Meme from synecdochic
I wasn't going to do this, but I couldn't resist. My first thought was Hustler Magazine vs. Falwell
. And that post-bellum decision that upheld racial segregation on trains and mandated it at the federal level (the name of which I'd have to look up). But then I found a much more appropriate decision for an election year: Watergate. The Meme:
As was demonstrated in an interview with Katie Couric, Sarah Palin is unable to name any Supreme Court Case other than Roe v. Wade.The Rules:
Post info about ONE Supreme Court decision, modern or historic, to your lj. (Any decision, as long as it's not Roe v. Wade.) For those who see this on your f-list, take the meme to your OWN lj to spread the fun.United States v. Nixon (1974)
Five men broke into the Watergate complex and were arrested with cameras and bugging equipment. The men all worked for the campaign to re-elect President Nixon. They went to jail, but one of the men wrote to the judge detailing pay-offs from the highest levels of Nixon's office in return for his silence. It was then discovered that Nixon taped all of his conversations. The special prosecutor subpoenaed those tapes.
Nixon stonewalled the investigation by invoking "executive privilege."
The case tested the limits of presidential power. Does executive privilege mean that the president has absolute power to withhold any information he likes from the other branches of government? If his power is not absolute, can he withhold tapes pertinent to a criminal investigation? Does it breach the separation of powers if the judicial branch investigates the executive branch? If so, wouldn't that mean that the executive branch would have to investigate itself? Did invoking "executive privilege" violate due process for the man trying to defend himself?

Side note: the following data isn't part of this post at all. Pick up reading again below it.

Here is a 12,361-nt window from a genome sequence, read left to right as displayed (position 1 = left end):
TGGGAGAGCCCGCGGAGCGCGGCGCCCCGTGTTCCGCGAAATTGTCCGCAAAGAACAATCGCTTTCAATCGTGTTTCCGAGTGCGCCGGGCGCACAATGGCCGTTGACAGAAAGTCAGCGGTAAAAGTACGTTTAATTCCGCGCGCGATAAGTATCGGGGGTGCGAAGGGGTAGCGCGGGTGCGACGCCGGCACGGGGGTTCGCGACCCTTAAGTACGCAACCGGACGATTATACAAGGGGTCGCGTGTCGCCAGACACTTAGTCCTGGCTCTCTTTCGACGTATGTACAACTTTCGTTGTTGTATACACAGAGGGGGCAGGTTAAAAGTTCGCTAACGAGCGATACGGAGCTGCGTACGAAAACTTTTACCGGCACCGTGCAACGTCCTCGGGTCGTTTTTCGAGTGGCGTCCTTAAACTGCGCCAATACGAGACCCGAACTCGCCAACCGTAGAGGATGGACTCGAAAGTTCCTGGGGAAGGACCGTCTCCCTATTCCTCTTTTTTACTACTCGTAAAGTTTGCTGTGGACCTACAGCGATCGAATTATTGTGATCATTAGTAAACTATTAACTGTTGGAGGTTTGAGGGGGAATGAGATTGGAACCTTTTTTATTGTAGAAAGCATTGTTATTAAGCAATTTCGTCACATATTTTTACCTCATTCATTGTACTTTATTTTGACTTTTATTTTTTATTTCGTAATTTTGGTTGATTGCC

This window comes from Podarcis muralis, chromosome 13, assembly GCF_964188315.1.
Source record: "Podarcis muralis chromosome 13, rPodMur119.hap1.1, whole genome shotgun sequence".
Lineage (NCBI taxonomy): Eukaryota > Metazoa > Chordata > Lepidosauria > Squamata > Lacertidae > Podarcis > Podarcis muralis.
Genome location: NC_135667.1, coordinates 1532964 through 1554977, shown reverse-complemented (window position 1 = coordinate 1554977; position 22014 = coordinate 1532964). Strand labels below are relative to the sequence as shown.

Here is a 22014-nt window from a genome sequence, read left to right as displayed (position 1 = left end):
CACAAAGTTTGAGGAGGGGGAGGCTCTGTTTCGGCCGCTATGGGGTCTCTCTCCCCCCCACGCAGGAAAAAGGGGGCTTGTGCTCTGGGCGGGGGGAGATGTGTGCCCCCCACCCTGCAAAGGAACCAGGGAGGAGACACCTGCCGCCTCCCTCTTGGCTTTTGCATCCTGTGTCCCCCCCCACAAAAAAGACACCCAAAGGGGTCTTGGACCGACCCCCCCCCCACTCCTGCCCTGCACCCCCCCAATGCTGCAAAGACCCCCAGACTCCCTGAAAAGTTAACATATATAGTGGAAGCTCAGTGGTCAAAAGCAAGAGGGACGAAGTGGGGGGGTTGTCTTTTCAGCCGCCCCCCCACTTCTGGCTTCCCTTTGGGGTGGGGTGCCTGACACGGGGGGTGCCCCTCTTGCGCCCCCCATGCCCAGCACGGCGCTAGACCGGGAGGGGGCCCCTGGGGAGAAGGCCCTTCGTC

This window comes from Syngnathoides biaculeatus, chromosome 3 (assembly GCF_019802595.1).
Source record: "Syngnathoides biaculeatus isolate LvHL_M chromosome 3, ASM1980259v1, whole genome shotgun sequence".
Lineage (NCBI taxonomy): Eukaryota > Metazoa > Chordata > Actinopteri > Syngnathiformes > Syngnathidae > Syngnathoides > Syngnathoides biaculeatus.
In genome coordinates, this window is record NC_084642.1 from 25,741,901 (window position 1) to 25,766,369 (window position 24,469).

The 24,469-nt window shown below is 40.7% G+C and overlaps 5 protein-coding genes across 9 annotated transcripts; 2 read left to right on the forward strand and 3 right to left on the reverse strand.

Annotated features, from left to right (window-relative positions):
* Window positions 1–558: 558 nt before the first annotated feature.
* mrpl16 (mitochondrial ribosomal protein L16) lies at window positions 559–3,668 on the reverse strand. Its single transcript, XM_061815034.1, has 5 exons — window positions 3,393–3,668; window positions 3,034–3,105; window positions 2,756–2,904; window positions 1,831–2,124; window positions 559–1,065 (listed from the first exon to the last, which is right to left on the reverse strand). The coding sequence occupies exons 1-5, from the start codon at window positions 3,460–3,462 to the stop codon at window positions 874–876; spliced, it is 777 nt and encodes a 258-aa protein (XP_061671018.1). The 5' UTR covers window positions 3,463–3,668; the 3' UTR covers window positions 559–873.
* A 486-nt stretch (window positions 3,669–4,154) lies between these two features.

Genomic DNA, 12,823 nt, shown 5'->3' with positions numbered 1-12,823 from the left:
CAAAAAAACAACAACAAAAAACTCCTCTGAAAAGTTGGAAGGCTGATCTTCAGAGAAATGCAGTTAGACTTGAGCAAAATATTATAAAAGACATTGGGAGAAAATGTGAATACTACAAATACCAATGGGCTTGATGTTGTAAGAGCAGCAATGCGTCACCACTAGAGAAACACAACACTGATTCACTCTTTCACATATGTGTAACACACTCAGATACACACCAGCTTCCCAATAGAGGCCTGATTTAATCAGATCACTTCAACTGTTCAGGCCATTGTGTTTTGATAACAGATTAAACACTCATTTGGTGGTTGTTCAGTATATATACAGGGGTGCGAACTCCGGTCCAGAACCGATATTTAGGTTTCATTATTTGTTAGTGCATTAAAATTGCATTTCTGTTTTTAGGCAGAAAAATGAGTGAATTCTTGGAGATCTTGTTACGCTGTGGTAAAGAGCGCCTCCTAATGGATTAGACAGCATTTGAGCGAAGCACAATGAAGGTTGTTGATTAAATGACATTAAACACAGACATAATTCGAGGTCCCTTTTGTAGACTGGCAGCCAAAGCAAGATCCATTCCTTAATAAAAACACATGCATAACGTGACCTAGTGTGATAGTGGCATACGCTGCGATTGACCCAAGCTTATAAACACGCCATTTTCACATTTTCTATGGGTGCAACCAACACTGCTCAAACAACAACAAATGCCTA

Result: The President could not withhold information from a criminal investigation simply because he was president. Nixon had to turn over the tapes. Nixon resigned shortly thereafter, rather than be impeached.
Why is this relevant today? The Bush administration has claimed executive privilege more times in the last eight years than we've seen since Nixon. McCain refused to turn over his notes concerning his meetings with Kenneth Lay of Enron. This week, the White House stonewalled investigation of the suspicious firings of nine US attorneys
. ...the White House refused to turn over to Justice Department investigators emails and other documents that investigators believed were crucial to uncovering the truth as to why the U.S. attorneys were fired, the report said.
Raises a lot of questions, eh?